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12-04-2017 Tighter credit conditions to cool Sydney, Melbourne property market heat

Staff Reporter | 12 April 2017|  PROPERTY OBSERVER

Tighter credit conditions to cool Sydney, Melbourne property market heat

Tighter credit conditions to cool Sydney, Melbourne property market heat

Near-term strength in the Sydney and Melbourne property markets will continue but cool as tighter credit conditions impact, according to the April Australian economic outlook report from NAB.

The report said these effects will be compounded by modest wages growth/ deteriorating affordability and new additions to the housing (apartment) stock but with growth moderating.

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"Our national forecasts for houses in 2017 are 7.2 percent in 2017 (previously 3.4 percent) and 4.3 percent in 2018," NAB said.

"Unit prices are forecast to rise 6.8 percent in 2017 (previously 0.8 percent), but will fall modestly in 2018 (-0.4 percent).

"Regarding the housing market performance over the past month, there are still no signs of the market cooling in Sydney and Melbourne, with annual prices growth hitting multi-year highs in both cities.

"Auction rates have also been elevated for both cities, pointing to tight market conditions, while the NAB Residential Business Survey shows that sentiment in both these markets was strong in Q1 2017 – although also suggests that tighter credit conditions are becoming a greater constraint.


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"New building approvals have come off their highs, but the trend has turned positive again more recently.

"That is a surprise development given our expectation for the industry to self regulate supply in light of growing settlement risk and over- supply concerns in some segments (namely CBD apartments) – suggesting we could see the construction cycle extend a little longer than expected, although economic modelling still points to significant downside risks to construction.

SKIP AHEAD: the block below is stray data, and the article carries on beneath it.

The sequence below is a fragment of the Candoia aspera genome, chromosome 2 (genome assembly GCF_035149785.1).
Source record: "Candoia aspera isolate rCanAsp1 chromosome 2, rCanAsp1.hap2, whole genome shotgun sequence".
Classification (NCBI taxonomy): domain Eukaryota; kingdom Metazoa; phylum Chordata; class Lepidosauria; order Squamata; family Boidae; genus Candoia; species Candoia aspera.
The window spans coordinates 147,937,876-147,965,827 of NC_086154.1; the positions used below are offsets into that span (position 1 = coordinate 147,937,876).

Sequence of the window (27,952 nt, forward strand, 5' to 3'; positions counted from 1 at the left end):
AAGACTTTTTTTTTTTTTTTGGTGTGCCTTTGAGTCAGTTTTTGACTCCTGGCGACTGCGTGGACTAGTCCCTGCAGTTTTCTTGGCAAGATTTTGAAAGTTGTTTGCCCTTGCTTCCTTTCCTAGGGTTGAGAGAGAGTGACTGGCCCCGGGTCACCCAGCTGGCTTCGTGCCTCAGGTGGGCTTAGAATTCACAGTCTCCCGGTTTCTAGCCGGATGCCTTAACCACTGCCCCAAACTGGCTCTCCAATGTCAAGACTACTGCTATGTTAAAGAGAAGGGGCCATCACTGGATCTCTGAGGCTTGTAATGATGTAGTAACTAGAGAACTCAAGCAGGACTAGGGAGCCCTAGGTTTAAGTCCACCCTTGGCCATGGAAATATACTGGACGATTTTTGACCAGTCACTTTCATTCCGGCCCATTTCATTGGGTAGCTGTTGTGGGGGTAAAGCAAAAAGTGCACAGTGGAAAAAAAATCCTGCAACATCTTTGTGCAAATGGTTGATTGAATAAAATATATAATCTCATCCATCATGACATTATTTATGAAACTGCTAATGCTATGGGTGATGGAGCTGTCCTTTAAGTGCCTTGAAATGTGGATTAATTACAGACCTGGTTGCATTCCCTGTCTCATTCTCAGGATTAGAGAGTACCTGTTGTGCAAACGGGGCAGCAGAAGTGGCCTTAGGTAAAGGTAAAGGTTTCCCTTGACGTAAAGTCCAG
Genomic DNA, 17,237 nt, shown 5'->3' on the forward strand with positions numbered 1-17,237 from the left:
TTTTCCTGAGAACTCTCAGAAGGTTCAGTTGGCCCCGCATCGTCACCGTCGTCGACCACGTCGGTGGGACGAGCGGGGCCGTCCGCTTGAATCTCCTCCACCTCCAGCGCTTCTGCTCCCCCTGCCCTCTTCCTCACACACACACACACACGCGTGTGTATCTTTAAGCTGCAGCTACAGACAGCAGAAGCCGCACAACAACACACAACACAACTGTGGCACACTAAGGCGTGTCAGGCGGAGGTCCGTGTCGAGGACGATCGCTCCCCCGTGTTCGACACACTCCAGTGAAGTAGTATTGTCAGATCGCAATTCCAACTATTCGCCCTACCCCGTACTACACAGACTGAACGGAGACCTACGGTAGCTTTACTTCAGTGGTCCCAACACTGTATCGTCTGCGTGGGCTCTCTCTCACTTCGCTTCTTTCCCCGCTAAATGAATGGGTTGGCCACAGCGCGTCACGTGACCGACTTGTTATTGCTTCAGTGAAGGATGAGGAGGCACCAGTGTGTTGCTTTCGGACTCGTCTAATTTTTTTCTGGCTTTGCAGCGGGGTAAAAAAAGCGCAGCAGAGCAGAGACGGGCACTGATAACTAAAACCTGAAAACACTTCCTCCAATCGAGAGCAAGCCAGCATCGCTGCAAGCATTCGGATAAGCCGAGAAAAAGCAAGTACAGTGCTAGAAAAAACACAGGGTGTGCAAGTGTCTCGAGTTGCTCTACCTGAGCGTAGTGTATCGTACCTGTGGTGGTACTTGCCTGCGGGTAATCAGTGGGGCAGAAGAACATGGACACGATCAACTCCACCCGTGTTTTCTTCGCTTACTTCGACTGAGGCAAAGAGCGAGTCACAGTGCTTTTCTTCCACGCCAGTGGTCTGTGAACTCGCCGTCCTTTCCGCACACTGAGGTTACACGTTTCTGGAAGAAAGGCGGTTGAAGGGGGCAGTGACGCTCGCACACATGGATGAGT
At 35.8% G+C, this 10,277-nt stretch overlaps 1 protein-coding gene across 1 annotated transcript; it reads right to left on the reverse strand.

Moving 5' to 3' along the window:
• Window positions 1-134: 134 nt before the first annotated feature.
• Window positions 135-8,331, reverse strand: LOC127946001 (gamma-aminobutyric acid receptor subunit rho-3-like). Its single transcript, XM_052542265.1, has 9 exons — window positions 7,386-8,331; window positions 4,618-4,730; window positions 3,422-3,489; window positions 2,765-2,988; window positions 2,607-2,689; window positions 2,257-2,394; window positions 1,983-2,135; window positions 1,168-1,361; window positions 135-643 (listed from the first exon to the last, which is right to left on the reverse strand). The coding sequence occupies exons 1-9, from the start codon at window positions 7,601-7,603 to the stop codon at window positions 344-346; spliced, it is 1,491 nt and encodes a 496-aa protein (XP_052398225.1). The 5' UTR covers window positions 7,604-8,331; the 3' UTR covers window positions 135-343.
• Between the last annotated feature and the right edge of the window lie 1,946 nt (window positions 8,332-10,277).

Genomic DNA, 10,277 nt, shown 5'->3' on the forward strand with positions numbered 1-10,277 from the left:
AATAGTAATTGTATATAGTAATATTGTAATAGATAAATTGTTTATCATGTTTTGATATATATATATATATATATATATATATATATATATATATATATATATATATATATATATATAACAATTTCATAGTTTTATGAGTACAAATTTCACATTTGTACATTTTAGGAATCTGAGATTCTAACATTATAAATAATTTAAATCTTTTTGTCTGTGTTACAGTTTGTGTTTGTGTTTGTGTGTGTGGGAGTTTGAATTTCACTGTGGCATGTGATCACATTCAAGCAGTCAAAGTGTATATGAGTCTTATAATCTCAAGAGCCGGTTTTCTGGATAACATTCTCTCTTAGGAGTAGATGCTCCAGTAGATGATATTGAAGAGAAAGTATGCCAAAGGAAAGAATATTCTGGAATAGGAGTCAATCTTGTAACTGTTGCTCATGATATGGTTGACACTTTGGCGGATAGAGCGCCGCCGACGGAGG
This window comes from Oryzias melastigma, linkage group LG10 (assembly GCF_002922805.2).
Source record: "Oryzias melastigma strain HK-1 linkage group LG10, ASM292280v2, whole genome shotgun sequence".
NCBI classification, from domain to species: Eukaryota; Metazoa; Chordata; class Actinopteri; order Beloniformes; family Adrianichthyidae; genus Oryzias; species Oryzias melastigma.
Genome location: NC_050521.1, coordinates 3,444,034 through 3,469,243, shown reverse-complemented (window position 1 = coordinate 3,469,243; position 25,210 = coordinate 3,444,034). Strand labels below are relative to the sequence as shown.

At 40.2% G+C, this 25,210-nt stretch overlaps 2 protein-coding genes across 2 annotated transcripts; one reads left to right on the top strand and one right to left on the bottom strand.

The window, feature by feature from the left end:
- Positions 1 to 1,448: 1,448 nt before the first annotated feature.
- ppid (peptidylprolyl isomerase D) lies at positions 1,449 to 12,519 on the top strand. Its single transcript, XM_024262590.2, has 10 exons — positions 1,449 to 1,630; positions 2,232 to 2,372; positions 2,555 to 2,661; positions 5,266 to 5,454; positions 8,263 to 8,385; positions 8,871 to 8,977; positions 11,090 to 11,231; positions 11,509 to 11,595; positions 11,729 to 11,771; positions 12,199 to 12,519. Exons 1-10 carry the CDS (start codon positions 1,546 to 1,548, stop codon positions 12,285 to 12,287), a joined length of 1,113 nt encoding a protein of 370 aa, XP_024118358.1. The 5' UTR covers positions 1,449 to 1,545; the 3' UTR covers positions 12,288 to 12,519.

"Overall, dwelling investment is expected to rise 2 percent in 2017, before turning modestly negative (-1.1 percent and -3.5 percent in 2018 and 2019 respectively).

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"Regulators have again moved to tighten lending standards for housing loans, particularly for interest-only and investor lending.

"Against a backdrop of below-target inflation and elevated unemployment, policy makers are unlikely to address their concern about household balance sheets via interest rates, with further macro-prudential measures possible.

"We expect the RBA to remain on hold for an extended period, before some small hikes in late 2019 as domestic demand starts to improve.

"The big news in the last month has been the renewed focus on macro-prudential measures to contain what are perceived as emerging risks in the property market.

"APRA announced new measures in late March, most notable of which were limitations on interest only lending imposed on ADIs. While more severe measures had been anticipated in some quarters, and could suggest more to come, the likely impact is nonetheless unclear – macro prudential measures can be effective in the short-term, but their longer term impact is more questionable.

"NAB Economics assessment is that the new policies will likely slow mortgage lending growth in the near-term, albeit fairly modestly. For now though, housing finance continues to grow briskly, with investor loan approvals now back near levels seen before the last round of prudential tightening by APRA